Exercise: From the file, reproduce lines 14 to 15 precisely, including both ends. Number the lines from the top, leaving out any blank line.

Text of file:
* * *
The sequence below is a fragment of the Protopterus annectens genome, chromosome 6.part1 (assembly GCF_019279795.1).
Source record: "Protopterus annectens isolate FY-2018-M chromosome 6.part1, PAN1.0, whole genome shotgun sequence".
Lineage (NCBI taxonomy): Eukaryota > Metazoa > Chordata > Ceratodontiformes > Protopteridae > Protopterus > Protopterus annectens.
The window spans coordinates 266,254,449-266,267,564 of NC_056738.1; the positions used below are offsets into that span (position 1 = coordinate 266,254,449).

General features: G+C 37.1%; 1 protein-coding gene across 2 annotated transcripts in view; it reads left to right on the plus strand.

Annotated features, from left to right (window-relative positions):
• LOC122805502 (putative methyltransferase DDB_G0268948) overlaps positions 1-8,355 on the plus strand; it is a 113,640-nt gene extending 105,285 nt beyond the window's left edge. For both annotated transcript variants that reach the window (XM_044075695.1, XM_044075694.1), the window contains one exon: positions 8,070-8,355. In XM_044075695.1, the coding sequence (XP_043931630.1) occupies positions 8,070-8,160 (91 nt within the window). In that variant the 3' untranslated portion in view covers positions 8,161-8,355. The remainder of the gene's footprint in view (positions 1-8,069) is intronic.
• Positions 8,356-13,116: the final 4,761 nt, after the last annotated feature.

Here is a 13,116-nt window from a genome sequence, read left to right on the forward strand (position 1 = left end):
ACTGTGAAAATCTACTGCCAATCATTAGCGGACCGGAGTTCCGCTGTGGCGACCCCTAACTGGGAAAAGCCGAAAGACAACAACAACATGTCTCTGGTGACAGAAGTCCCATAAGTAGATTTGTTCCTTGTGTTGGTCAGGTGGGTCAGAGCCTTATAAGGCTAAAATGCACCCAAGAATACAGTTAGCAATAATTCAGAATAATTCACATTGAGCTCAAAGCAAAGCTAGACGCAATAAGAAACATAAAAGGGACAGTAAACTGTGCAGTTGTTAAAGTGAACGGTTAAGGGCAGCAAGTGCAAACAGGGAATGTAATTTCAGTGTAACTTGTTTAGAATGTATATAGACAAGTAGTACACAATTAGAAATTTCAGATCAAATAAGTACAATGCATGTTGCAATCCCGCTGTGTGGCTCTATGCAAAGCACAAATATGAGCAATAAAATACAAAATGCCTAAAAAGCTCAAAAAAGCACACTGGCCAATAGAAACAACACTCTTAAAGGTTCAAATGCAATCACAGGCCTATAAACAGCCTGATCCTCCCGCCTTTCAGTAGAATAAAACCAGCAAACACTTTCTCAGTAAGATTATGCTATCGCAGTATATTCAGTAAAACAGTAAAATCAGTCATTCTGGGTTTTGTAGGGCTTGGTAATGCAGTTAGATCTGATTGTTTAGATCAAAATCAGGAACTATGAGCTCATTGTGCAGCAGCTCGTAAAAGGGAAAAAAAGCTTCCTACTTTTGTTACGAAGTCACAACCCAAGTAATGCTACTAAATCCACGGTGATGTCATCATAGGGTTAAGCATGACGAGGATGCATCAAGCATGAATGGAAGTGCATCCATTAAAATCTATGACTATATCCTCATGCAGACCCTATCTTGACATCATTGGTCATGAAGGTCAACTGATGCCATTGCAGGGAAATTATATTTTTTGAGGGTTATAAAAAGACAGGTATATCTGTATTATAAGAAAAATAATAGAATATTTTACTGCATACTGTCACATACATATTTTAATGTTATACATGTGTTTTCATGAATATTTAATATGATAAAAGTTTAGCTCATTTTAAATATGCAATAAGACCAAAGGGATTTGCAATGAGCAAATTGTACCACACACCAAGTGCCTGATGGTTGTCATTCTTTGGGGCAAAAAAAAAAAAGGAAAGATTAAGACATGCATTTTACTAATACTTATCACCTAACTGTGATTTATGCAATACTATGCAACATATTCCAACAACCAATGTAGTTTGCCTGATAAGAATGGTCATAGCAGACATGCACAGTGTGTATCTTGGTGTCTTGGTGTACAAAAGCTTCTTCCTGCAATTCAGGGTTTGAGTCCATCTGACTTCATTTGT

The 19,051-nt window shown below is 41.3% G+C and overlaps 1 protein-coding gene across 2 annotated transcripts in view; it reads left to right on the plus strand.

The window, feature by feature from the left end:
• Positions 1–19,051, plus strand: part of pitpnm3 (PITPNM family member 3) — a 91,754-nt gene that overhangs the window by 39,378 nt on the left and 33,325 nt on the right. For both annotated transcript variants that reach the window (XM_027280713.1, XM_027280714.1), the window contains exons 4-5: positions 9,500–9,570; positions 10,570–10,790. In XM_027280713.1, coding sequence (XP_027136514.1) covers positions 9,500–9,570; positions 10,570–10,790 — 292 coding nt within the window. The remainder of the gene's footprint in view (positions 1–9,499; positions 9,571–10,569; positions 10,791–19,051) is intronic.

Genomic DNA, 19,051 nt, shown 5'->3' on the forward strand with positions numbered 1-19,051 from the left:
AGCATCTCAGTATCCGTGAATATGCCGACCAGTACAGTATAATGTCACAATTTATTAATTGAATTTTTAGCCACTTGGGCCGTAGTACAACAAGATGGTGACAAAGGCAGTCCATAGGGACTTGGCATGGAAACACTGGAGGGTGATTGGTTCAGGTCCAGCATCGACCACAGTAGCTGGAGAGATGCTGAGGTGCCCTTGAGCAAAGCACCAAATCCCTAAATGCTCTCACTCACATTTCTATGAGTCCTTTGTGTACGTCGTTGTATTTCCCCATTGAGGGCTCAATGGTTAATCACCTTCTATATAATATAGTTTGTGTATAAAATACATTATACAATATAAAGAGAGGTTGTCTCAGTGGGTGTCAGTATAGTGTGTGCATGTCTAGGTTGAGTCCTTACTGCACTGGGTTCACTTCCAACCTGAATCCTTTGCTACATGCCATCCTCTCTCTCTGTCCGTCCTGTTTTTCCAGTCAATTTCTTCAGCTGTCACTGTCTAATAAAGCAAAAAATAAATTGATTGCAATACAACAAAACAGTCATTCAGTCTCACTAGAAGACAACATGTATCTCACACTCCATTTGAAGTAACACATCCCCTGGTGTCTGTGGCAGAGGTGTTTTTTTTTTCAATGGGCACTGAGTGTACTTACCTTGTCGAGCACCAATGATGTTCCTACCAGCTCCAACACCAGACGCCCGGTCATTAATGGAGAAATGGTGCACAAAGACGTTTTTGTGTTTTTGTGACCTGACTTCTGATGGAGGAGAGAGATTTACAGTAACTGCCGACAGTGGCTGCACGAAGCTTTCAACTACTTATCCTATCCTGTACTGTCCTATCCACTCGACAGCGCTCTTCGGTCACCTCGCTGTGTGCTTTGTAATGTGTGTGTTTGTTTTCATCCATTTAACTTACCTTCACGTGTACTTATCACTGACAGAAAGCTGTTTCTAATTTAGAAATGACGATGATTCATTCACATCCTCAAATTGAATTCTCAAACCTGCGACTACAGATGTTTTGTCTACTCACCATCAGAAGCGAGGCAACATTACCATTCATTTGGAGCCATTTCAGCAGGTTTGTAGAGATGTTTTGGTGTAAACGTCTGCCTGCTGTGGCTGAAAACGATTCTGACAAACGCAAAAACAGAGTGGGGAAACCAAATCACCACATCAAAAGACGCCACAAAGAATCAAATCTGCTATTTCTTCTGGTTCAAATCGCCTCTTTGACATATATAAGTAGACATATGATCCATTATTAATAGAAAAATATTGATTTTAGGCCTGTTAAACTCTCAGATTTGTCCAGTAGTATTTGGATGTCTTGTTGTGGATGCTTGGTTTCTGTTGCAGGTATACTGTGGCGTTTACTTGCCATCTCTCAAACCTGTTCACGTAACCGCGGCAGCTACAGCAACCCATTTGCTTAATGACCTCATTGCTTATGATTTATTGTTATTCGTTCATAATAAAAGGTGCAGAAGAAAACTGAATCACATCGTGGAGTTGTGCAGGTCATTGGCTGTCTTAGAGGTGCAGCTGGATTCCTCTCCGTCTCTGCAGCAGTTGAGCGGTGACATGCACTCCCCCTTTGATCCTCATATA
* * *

Genomic DNA, 19,051 nt, shown 5'->3' on the forward strand with positions numbered 1-19,051 from the left:
AGCATCTCAGTATCCGTGAATATGCCGACCAGTACAGTATAATGTCACAATTTATTAATTGAATTTTTAGCCACTTGGGCCGTAGTACAACAAGATGGTGACAAAGGCAGTCCATAGGGACTTGGCATGGAAACACTGGAGGGTGATTGGTTCAGGTCCAGCATCGACCACAGTAGCTGGAGAGATGCTGAGGTGCCCTTGAGCAAAGCACCAAATCCCTAAATGCTCTCACTCACATTTCTATGAGTCCTTTGTGTACGTCGTTGTATTTCCCCATTGAGGGCTCAATGGTTAATCACCTTCTATATAATATAGTTTGTGTATAAAATACATTATACAATATAAAGAGAGGTTGTCTCAGTGGGTGTCAGTATAGTGTGTGCATGTCTAGGTTGAGTCCTTACTGCACTGGGTTCACTTCCAACCTGAATCCTTTGCTACATGCCATCCTCTCTCTCTGTCCGTCCTGTTTTTCCAGTCAATTTCTTCAGCTGTCACTGTCTAATAAAGCAAAAAATAAATTGATTGCAATACAACAAAACAGTCATTCAGTCTCACTAGAAGACAACATGTATCTCACACTCCATTTGAAGTAACACATCCCCTGGTGTCTGTGGCAGAGGTGTTTTTTTTTTCAATGGGCACTGAGTGTACTTACCTTGTCGAGCACCAATGATGTTCCTACCAGCTCCAACACCAGACGCCCGGTCATTAATGGAGAAATGGTGCACAAAGACGTTTTTGTGTTTTTGTGACCTGACTTCTGATGGAGGAGAGAGATTTACAGTAACTGCCGACAGTGGCTGCACGAAGCTTTCAACTACTTATCCTATCCTGTACTGTCCTATCCACTCGACAGCGCTCTTCGGTCACCTCGCTGTGTGCTTTGTAATGTGTGTGTTTGTTTTCATCCATTTAACTTACCTTCACGTGTACTTATCACTGACAGAAAGCTGTTTCTAATTTAGAAATGACGATGATTCATTCACATCCTCAAATTGAATTCTCAAACCTGCGACTACAGATGTTTTGTCTACTCACCATCAGAAGCGAGGCAACATTACCATTCATTTGGAGCCATTTCAGCAGGTTTGTAGAGATGTTTTGGTGTAAACGTCTGCCTGCTGTGGCTGAAAACGATTCTGACAAACGCAAAAACAGAGTGGGGAAACCAAATCACCACATCAAAAGACGCCACAAAGAATCAAATCTGCTATTTCTTCTGGTTCAAATCGCCTCTTTGACATATATAAGTAGACATATGATCCATTATTAATAGAAAAATATTGATTTTAGGCCTGTTAAACTCTCAGATTTGTCCAGTAGTATTTGGATGTCTTGTTGTGGATGCTTGGTTTCTGTTGCAGGTATACTGTGGCGTTTACTTGCCATCTCTCAAACCTGTTCACGTAACCGCGGCAGCTACAGCAACCCATTTGCTTAATGACCTCATTGCTTATGATTTATTGTTATTCGTTCATAATAAAAGGTGCAGAAGAAAACTGAATCACATCGTGGAGTTGTGCAGGTCATTGGCTGTCTTAGAGGTGCAGCTGGATTCCTCTCCGTCTCTGCAGCAGTTGAGCGGTGACATGCACTCCCCCTTTGATCCTCATATA